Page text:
By – Dr Anju Kauwr Chazot
What is the first thing you or your child do in the morning? Or the last thing before going to sleep? If it is looking at the mobile phone and responding to messages, then sorry for the news, but you or your child is suffering from addiction!
We think of addiction as related to alcohol or smoking or drugs or gambling and consider it toxic. But addiction to social media is also toxic. If you do the following:
- Check your phone the first thing in the morning and the last thing before going to bed.
- Keep checking the phone every few minutes to see new messages.
- Keeping the phone while eating and checking it.
- Checking the phone constantly even during a physical meeting and conversation with friends or family.
If you don’t do any of the above then congratulations! If you do, then you are a social media addict.
Why do we become addicted to social media? One reason is that we are searching to connect and communicate. We want to feel part of a community. When someone pings us or instantly responds, we feel a rush of dopamine which is the same chemical that causes addiction to other pleasurable experiences such as drinking, gambling etc. Basically, it makes us feel good.
Communication has now become instant as we progressed from postcards to emails , from trunk calls to instant video messaging. Time has shrunk and the pressure of time is now experienced in the need to respond immediately on groups. As a result, we end up writing things we later regret. Many conversations turn into insults, misunderstandings occur. One of the main reasons is that the written medium does not carry the expressions or the tone of voice which act as cues in understanding emotions.
Now children and teenagers who have access to social media may have learnt to be tech savvy but have not learnt the skills that go to use it judiciously as a tool. Instead their behaviour is changing and being shaped by algorithms and the social platforms they use.
There is a heavy price to pay and our children are paying it. We are seeing a rising trend of alienation and depression due to overuse of social media. The pandemic has isolated children and they are reaching out for validation and friendships through social media rather than through actual friendships in physical spaces. Peer validation means a lot to teenagers and young adults. They need to have the support of deeper friendships where they can share their feelings. Social media instead encourages the young to present a superficial aspect of themselves, encouraged by celebrity postings and photoshopped messages.
There are a lot of incidences of trolling and shaming on social media even for adults. But for children who are young and vulnerable, a thoughtless and hurtful comment by a peer has a devastating effect. One 15 year old girl shared with me how she went into depression because someone made a comment body shaming her and others followed with comments that mocked her without understanding the hurt it caused her. This escalated into a major fight that even involved the parents!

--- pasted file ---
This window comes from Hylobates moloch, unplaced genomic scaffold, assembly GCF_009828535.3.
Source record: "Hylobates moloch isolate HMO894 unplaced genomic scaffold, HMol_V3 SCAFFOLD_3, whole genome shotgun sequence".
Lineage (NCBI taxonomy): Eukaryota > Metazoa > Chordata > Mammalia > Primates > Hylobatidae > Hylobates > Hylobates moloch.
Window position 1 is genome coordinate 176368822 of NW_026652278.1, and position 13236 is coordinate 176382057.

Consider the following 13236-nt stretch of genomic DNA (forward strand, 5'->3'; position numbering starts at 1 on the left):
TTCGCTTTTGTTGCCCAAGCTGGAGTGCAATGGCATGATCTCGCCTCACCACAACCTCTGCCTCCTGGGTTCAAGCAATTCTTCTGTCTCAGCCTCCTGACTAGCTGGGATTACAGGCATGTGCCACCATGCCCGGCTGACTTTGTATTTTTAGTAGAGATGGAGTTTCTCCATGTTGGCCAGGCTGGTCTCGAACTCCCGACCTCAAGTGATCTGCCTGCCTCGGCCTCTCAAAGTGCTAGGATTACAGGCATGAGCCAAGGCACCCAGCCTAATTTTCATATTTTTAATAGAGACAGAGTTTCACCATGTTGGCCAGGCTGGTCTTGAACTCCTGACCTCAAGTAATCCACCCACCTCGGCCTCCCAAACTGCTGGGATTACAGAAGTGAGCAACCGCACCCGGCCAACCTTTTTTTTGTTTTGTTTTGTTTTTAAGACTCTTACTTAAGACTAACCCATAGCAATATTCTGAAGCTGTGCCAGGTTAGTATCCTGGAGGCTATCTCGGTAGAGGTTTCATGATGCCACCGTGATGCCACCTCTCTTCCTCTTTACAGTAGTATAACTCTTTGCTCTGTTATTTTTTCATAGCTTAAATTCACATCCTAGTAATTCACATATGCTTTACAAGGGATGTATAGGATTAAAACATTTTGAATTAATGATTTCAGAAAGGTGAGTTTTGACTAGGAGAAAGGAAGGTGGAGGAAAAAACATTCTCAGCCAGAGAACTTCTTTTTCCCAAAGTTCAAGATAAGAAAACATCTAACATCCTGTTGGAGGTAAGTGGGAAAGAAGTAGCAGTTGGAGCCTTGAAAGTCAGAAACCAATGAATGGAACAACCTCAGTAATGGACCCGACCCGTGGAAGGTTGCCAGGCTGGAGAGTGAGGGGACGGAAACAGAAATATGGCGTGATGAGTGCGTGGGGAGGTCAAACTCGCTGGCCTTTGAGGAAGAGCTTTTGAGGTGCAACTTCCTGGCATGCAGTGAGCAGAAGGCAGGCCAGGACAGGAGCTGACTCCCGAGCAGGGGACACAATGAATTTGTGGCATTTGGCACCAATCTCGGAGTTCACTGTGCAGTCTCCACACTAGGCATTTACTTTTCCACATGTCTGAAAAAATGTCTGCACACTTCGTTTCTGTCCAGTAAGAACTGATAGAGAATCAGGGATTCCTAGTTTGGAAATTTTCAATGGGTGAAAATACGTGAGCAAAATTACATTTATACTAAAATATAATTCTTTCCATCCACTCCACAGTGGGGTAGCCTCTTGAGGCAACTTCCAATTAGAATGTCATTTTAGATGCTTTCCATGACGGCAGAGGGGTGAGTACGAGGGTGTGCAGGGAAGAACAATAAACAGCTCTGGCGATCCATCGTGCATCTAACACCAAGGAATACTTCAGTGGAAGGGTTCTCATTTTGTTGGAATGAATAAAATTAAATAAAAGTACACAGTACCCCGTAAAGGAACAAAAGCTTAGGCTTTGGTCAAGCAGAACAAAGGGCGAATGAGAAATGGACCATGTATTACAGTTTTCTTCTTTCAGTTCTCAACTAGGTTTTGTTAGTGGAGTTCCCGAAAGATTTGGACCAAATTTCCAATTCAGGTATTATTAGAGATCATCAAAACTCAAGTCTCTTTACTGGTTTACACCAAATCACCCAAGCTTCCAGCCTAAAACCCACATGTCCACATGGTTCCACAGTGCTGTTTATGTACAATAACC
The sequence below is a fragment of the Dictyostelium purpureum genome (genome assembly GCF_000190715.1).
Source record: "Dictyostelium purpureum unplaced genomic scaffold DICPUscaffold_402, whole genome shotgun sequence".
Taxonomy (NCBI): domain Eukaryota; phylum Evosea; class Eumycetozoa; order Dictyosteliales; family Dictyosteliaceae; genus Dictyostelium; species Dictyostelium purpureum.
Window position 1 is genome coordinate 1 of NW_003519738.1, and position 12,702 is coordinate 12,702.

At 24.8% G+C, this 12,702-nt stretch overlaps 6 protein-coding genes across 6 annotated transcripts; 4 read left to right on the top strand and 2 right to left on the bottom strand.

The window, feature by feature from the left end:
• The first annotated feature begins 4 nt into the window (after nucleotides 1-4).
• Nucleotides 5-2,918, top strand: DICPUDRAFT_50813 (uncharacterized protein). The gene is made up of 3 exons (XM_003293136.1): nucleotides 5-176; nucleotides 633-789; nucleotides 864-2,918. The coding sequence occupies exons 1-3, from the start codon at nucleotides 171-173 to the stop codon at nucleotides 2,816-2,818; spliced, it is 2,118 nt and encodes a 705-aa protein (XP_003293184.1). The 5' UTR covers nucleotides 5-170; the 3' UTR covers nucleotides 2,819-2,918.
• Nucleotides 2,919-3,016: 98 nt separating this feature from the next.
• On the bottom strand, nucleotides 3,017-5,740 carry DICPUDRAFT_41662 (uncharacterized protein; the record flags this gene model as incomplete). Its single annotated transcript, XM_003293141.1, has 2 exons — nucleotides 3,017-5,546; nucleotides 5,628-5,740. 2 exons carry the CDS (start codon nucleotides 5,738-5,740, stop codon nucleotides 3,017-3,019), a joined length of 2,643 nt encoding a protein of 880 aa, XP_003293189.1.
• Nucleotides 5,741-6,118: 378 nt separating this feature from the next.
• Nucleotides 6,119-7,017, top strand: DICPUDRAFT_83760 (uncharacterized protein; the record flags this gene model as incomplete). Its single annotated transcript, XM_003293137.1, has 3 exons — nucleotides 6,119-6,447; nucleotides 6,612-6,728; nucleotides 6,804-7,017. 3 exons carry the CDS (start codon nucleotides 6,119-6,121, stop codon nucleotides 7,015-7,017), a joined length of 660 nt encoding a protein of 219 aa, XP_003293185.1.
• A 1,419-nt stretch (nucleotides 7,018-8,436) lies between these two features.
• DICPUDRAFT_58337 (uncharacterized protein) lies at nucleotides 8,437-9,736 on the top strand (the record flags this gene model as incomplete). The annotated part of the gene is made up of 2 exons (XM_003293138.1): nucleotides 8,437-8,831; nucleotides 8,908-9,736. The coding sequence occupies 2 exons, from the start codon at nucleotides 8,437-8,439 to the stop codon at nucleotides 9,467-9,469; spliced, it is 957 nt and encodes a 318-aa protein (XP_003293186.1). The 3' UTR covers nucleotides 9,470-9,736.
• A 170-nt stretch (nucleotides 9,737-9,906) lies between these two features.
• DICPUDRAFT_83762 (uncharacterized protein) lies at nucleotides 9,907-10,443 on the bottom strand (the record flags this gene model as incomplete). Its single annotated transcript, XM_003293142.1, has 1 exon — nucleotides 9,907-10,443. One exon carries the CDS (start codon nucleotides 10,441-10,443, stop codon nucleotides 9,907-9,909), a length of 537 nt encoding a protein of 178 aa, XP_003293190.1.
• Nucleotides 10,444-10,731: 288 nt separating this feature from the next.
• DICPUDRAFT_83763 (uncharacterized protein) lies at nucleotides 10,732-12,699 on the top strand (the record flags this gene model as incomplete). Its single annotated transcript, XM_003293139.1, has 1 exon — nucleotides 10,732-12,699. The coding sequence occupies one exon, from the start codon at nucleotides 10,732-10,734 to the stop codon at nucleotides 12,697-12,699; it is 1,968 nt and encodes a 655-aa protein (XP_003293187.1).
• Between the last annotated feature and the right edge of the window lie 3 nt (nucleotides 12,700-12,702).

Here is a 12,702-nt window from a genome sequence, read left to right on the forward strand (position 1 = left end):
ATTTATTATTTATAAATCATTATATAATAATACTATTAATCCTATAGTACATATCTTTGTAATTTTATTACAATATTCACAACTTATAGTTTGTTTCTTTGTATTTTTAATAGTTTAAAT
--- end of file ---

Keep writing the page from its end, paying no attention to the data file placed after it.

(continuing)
There are rising cases of cyber bullying, trolls and blackmail. There is also the danger of sexual predators who hide their real identities and seek out vulnerable children.
Young children and teenagers have not learnt of the dangers, nor have they learnt how to deal with bullying and blackmail. One young girl narrated how someone hacked into her computer and accessed her photos. The hacker began to blackmail her. Another boy is busy surfing on the dark web interacting with adults of dubious and notorious reputation.
At this time when children are spending more and more time on social media, as parents you need to be very attentive to your child’s behaviour. Due to fear of being reprimanded, judged, criticised or punished, a child may not share what is happening in her or his life. So, it is really important to build a strong relationship based on trust with your child. This is the time to encourage children to follow their passion, develop hobbies and learn creative skills to express themselves. This will help them move away from addictive behaviour. Ensure that when you are together during family or friend time, you put away your phones and connect with each other. This is respectful and brings your awareness to each other, it also contributes to digital detox!
While schools and parents were focussed on curriculum and exams based on rote learning of meaningless information in the last 5-10 years, nobody really focussed on helping children learn about cyber hygiene. Schools need to devise modules where children develop critical thinking skills to figure out fake news, unreliable websites, identity thefts, being hacked and leaving a carbon footprint. Unfortunately, very few adults themselves have these skills.
Just as the way we need to wash our hands to maintain hygiene, just as the way we need to follow covid protocols to protect ourselves, we need to teach our children to follow certain rules and protocols while using social media and protect themselves. Now, along with covid appropriate protocols we also need to teach cyber hygiene and digital detox as necessary life skills.